Falls Count Anywhere 4-18-2003 Welcome to Falls Count Anywhere.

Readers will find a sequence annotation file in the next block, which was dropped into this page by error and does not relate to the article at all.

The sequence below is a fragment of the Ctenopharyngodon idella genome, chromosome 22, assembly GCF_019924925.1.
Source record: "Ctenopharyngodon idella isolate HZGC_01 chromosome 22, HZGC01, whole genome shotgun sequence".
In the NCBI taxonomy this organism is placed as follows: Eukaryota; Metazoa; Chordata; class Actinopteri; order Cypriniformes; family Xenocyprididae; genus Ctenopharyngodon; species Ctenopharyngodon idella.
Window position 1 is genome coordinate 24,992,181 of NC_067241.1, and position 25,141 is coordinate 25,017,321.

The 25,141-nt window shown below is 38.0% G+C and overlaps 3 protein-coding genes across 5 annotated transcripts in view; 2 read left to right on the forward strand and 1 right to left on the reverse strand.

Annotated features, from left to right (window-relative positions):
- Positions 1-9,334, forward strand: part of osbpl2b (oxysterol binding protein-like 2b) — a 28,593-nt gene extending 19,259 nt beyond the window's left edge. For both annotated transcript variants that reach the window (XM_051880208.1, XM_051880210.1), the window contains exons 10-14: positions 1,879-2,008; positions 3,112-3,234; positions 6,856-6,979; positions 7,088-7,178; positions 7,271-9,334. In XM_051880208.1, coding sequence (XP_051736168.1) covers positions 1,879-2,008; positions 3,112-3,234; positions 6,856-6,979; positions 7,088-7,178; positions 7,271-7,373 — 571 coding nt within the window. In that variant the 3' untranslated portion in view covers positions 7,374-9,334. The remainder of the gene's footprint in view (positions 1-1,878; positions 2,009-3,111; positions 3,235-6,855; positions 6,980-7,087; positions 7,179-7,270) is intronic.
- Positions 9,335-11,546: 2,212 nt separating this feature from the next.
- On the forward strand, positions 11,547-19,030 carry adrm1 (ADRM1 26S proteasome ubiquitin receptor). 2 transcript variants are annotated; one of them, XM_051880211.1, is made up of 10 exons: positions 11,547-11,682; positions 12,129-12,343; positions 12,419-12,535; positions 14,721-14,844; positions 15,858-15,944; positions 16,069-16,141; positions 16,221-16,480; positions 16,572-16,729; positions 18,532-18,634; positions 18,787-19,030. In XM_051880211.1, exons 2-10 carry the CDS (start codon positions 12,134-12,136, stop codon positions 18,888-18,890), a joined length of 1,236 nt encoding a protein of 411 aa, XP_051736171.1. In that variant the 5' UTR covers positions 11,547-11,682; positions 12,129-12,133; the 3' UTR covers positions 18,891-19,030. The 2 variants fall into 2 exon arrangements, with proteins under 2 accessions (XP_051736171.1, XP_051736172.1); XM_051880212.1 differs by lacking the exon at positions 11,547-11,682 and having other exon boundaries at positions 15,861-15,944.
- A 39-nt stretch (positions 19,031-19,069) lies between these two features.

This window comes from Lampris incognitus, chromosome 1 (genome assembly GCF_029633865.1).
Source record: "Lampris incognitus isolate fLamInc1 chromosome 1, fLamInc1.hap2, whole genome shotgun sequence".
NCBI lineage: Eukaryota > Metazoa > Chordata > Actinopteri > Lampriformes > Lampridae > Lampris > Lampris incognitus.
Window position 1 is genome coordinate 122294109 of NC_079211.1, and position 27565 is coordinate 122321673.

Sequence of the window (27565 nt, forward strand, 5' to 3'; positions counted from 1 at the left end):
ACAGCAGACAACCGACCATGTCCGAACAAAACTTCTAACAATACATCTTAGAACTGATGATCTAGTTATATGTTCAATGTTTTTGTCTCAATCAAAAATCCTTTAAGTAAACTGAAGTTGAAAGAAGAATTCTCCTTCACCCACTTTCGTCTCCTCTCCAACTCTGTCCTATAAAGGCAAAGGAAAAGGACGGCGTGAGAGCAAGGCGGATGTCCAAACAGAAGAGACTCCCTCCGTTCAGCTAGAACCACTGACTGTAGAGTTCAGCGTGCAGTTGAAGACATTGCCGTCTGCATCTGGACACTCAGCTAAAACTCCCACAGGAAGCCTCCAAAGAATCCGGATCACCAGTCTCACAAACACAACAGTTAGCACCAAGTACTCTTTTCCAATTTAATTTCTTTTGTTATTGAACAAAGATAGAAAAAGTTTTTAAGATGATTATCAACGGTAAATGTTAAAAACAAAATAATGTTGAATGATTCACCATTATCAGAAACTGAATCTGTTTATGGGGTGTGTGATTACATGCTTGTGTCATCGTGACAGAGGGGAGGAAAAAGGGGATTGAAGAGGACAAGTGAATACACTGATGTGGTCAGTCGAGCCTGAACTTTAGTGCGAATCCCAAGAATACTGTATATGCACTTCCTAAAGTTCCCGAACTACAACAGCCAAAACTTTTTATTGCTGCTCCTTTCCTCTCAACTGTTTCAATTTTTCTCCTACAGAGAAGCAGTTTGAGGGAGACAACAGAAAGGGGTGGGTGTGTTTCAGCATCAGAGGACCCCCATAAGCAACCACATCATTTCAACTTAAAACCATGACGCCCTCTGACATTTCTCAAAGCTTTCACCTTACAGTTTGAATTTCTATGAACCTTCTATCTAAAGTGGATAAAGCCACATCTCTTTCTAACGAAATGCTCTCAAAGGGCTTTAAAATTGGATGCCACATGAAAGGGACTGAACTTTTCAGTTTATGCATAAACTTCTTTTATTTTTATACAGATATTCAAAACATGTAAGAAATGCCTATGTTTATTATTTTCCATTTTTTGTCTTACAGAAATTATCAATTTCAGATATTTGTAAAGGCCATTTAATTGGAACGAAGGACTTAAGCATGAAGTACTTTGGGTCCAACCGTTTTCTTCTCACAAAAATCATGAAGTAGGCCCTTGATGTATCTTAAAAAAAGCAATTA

My name is Chris, and I just watched the weirdest movie… SmackDown! SmackDown! was a fairly good show, not great, but no really bad matches, and some nice touches. Even the usual guys you expect to stink the joint up did fairly well. Rey Misterio and Tajiri have a match with Big Show and A-Train that is half-way watchable? What the Hell? Seriously, I would not mind watching this match every now and again. That One Armed press slam ruled! I would have rather seen Tajiri and Rey win, but for what it was, it was good. Brock is no good on the stick. Please, let him be a silent monster. The rest of the segment was OK, and Benoit may not be a great interview, but he gets across the importance of a match. Mr. America is coming. I always hoped that Charleton Heston would take up wrestling. Hey, who would have thought the Shelton Benjamin could do a better Latin accent than Chavo? The match between Eddy and Jamie Noble wasn’t bad either. I love the pump handle suplex by Noble. Eddy is still a step off his high back in August. Too short, but solid. And that sound you hear is GLAAD storming the ring. Les Vichy. Hate mongering at its worst. Then again, it’s just the frogs, so who cares? Nathan Jones actually showed a little fire in his backstage angle with Nunzio. Nice view of Torrie doing her stretches, and a fairly nice gratuitous ass shot of Miss Sable. I still think it’s a lame angle, but DAMN!!! Piper’s Pit. This is honestly good stuff. I think he can make it work for a while, though not if he keeps working with O’Haire. SNUKA!!! Nothing like draggin a feud from 19 years ago out. I think it could still draws. Best line: “Whatever the morons are saying, I agree with them.” Snuka facials are classic, but Piper’s talking was awesome. Torrie vs. Nidia, a match that I’ve seen, but that usually brings the best out of both of them. Sable in the ring as the ref added another ingredient to the match that we’ve seen again and again. Nidia busts out a sweet Northern Lights Suplex! Nidia lands on her head! Torrie hits a swinging DDT for the pin. Not good, but not bad either, and for a SmackDown! woman’s match, that is saying something. Brian Kendrick and Matt Hardy have a very fun match. Kendrick hit a very cool DDT out of a Full Nelson. Hardy won a little too easily, but it was still a good performance from Kendrick.